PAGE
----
Smith thinks fuel might also qualify in the winter, and suggests that if a bounty could ever be reasonable, a bounty to get coal to places would qualify.
Britain, meanwhile, taxed that kind of thing. (V.ii.k.12) #WealthOfTweets #SmithTweets
Smith thinks all these taxes on necessities are obviously harmful, but that that's not enough to say you shouldn't do them. If a government needs the revenue and can't get it another way, it might make sense to continue taxing these goods. (V.ii.k.13) #WealthOfTweets #SmithTweets
#SmithSnark drive-by: This potential defence of taxing necessities is 𝗻𝗼𝘁 available to duties imposed to support the mercantile system, which have all the bad effects of taxes and none of the good ones. (V.ii.k.13) #WealthOfTweets #SmithTweets
Britain could be worse. (V.ii.k.14–15) #WealthOfTweets #SmithTweets
There are two ways to tax consumable commodities: an annual fee for using them paid directly by the consumer, or a tax on the merchants selling them paid by the consumer as the goods are purchased for use. (V.ii.k.16–17) #WealthOfTweets #SmithTweets
Annual consumption licenses might make sense for coaches and things like coaches, especially when compared to an up-front tax when purchasing the coach. But generally, consumption licenses are worse than pay-as-you-go taxes. (V.ii.k.17–18) #WealthOfTweets #SmithTweets
Consumption licenses are:
1) Less equal (not based on consumption)
2) Less convenient (you need a lot of money all at once)
3) Do less to discourage bad consumption
4) Likely onerous for low-income consumers. (V.ii.k.18) #WealthOfTweets #SmithTweets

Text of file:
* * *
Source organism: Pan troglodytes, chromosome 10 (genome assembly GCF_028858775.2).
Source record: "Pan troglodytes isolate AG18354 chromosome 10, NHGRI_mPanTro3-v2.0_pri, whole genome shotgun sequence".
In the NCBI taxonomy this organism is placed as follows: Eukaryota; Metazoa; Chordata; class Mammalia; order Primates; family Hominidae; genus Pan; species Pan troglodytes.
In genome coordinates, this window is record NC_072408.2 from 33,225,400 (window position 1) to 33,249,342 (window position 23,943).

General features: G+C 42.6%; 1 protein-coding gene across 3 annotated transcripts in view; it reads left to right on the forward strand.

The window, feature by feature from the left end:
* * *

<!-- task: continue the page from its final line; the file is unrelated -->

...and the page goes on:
Smithsters, there's a lot still to come on consumption taxes. We're going to leave it here for today. See you tomorrow for more! (V.ii.k) #WealthOfTweets #SmithTweets

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More from @adamsmithworks

3 Mar
#AdamSmith, #WealthOfNations, and #Taxes. There's a lot here. Will it ever end? The only way to find out is to keep reading!
Today: taxes on wages and head taxes. (V.ii.i–j) #WealthOfTweets #SmithTweets
Spoiler alert: #AdamSmith did not like "absurd and destructive" taxes on wages.
[We, the SmithTweeters, are taxed not on our wages, but per tweet. Still waiting for Smith to get to tweet taxes.] (V.ii.i) #WealthOfTweets #SmithTweets
Wages are set by the demand for labor and the cost of living. Taxes can therefore only raise what laborers must charge hourly. They can't go without necessities. They're necessities. (V.ii.i.1) #WealthOfTweets #SmithTweets
Read 24 tweets
2 Mar
Having said what he had to say about taxes on rent and profits, #AdamSmith pauses, now, for an appendix to handle the taxation of the land and stock that generate rent and profit. (V.ii.h) #WealthOfTweets #SmithTweets
Dear readers, we hope you are tax nerds. (We still and forever ❤ you, nerds.) @TurboTax @IRSnews @HRBlock (V.ii.h) #WealthOfTweets #SmithTweets